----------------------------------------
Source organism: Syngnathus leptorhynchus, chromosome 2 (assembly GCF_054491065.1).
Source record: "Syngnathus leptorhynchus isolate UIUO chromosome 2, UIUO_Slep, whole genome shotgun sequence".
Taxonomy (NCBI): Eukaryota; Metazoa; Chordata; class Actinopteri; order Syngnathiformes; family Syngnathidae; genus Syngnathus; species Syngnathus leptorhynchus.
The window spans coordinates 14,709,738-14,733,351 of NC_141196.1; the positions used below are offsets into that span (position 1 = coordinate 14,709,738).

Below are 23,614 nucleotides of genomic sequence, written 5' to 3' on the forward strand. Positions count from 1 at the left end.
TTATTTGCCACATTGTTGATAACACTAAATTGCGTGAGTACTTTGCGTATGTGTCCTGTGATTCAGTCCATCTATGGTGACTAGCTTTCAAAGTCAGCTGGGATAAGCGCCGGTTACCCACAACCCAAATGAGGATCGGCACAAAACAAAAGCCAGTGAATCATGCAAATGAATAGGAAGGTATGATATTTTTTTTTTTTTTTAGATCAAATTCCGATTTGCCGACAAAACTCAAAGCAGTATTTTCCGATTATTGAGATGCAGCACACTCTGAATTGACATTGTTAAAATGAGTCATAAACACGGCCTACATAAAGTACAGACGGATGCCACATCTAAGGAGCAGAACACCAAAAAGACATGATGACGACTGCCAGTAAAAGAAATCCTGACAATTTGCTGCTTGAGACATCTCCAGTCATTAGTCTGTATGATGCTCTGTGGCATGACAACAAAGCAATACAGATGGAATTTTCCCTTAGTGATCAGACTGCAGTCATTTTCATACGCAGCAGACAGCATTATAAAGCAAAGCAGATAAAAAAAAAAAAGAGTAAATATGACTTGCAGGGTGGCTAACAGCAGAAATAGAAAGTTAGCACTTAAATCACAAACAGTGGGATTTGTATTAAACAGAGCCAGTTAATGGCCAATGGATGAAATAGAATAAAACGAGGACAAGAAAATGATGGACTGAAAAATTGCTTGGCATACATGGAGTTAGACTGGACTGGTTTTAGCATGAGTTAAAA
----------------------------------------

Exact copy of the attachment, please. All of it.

Source organism: Syngnathus leptorhynchus, chromosome 2 (assembly GCF_054491065.1).
Source record: "Syngnathus leptorhynchus isolate UIUO chromosome 2, UIUO_Slep, whole genome shotgun sequence".
Taxonomy (NCBI): Eukaryota; Metazoa; Chordata; class Actinopteri; order Syngnathiformes; family Syngnathidae; genus Syngnathus; species Syngnathus leptorhynchus.
The window spans coordinates 14,709,738-14,733,351 of NC_141196.1; the positions used below are offsets into that span (position 1 = coordinate 14,709,738).

Below are 23,614 nucleotides of genomic sequence, written 5' to 3' on the forward strand. Positions count from 1 at the left end.
TTATTTGCCACATTGTTGATAACACTAAATTGCGTGAGTACTTTGCGTATGTGTCCTGTGATTCAGTCCATCTATGGTGACTAGCTTTCAAAGTCAGCTGGGATAAGCGCCGGTTACCCACAACCCAAATGAGGATCGGCACAAAACAAAAGCCAGTGAATCATGCAAATGAATAGGAAGGTATGATATTTTTTTTTTTTTTTAGATCAAATTCCGATTTGCCGACAAAACTCAAAGCAGTATTTTCCGATTATTGAGATGCAGCACACTCTGAATTGACATTGTTAAAATGAGTCATAAACACGGCCTACATAAAGTACAGACGGATGCCACATCTAAGGAGCAGAACACCAAAAAGACATGATGACGACTGCCAGTAAAAGAAATCCTGACAATTTGCTGCTTGAGACATCTCCAGTCATTAGTCTGTATGATGCTCTGTGGCATGACAACAAAGCAATACAGATGGAATTTTCCCTTAGTGATCAGACTGCAGTCATTTTCATACGCAGCAGACAGCATTATAAAGCAAAGCAGATAAAAAAAAAAAAGAGTAAATATGACTTGCAGGGTGGCTAACAGCAGAAATAGAAAGTTAGCACTTAAATCACAAACAGTGGGATTTGTATTAAACAGAGCCAGTTAATGGCCAATGGATGAAATAGAATAAAACGAGGACAAGAAAATGATGGACTGAAAAATTGCTTGGCATACATGGAGTTAGACTGGACTGGTTTTAGCATGAGTTAAAA